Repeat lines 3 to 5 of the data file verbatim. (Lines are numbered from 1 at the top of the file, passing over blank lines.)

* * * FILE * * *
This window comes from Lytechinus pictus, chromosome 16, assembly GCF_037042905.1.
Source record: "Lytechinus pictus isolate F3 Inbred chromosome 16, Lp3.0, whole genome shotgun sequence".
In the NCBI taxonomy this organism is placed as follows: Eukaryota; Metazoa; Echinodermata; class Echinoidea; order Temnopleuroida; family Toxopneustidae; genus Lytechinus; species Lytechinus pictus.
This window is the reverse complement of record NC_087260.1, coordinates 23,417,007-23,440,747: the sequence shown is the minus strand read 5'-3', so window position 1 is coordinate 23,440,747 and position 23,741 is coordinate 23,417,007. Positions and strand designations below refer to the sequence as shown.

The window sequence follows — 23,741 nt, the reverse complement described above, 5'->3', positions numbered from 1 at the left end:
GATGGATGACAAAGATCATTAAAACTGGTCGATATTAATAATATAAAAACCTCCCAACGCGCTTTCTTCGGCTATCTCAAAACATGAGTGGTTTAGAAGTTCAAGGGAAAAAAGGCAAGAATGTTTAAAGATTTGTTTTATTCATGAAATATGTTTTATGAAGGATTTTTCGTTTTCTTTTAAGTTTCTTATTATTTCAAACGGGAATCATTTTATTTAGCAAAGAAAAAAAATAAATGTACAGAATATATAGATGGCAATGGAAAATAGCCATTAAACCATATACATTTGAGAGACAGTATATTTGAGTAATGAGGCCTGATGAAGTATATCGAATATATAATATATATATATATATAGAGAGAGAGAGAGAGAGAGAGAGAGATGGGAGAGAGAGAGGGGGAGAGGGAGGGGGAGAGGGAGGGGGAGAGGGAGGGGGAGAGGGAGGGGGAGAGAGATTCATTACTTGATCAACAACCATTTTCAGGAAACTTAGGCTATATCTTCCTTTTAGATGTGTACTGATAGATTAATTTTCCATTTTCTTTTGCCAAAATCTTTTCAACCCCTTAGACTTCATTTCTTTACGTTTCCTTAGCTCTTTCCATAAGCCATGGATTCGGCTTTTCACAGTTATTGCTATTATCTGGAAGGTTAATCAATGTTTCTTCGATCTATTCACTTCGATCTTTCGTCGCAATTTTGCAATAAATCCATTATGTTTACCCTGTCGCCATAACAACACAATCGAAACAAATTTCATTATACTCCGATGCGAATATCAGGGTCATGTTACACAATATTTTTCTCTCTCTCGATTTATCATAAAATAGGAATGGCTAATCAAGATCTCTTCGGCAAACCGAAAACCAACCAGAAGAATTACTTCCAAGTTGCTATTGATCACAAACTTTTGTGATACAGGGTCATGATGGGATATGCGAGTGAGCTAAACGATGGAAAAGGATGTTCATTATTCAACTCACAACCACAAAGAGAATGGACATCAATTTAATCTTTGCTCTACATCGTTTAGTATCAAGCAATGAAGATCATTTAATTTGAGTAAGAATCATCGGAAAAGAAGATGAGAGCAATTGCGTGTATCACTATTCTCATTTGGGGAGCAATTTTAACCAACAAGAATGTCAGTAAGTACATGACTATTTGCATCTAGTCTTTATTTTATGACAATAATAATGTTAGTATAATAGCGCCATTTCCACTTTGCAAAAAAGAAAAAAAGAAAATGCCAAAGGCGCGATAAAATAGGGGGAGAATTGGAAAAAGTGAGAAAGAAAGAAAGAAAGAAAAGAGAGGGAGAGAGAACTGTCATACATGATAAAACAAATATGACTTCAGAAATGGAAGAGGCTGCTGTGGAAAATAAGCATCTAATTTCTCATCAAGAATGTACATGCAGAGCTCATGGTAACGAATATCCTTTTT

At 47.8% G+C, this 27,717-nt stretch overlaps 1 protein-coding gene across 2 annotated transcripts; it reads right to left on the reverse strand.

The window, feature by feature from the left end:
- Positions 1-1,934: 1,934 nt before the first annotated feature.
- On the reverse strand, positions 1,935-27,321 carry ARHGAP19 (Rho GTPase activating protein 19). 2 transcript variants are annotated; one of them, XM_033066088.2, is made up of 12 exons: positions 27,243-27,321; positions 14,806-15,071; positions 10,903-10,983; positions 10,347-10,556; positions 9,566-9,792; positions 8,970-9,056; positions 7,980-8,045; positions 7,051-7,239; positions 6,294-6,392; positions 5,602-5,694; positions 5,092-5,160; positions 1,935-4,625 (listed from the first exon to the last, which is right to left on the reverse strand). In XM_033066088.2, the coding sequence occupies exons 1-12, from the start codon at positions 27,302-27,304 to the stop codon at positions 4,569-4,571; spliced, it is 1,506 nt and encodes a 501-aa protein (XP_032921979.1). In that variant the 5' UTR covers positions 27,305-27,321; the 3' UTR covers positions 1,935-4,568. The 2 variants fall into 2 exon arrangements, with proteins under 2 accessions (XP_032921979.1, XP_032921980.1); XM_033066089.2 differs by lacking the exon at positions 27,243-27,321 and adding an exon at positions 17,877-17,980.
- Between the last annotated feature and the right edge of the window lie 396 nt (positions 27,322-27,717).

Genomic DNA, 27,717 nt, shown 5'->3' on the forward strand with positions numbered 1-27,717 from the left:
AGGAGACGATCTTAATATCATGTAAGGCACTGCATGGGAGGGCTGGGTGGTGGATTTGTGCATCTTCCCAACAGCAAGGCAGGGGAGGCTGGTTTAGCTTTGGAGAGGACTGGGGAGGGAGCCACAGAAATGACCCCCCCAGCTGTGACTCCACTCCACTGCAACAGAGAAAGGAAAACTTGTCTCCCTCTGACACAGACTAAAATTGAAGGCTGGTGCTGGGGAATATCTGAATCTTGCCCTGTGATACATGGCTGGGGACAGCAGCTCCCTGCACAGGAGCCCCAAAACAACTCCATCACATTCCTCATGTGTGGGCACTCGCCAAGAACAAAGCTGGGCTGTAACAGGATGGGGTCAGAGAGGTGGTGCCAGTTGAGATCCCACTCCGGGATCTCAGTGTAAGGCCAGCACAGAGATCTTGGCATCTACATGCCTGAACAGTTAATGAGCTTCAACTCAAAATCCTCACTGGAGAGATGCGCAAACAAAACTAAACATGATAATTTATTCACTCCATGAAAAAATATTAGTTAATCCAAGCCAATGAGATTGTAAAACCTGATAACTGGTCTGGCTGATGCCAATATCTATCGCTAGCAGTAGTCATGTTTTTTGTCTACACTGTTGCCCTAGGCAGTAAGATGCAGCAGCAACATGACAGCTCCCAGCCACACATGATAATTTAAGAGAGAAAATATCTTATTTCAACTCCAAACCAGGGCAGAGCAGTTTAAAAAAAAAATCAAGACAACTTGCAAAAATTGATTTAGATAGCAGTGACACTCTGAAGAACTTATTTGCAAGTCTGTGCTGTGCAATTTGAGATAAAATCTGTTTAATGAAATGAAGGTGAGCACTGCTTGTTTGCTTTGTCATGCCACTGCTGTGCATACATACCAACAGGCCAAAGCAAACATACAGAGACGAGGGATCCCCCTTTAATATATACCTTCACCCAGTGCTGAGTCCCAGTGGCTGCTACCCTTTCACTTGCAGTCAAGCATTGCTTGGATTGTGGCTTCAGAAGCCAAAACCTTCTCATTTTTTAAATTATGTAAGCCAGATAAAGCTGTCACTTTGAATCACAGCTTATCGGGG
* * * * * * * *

In the NCBI taxonomy this organism is placed as follows: Eukaryota; Metazoa; Echinodermata; class Echinoidea; order Temnopleuroida; family Toxopneustidae; genus Lytechinus; species Lytechinus pictus.
This window is the reverse complement of record NC_087260.1, coordinates 23,417,007-23,440,747: the sequence shown is the minus strand read 5'-3', so window position 1 is coordinate 23,440,747 and position 23,741 is coordinate 23,417,007. Positions and strand designations below refer to the sequence as shown.

The window sequence follows — 23,741 nt, the reverse complement described above, 5'->3', positions numbered from 1 at the left end: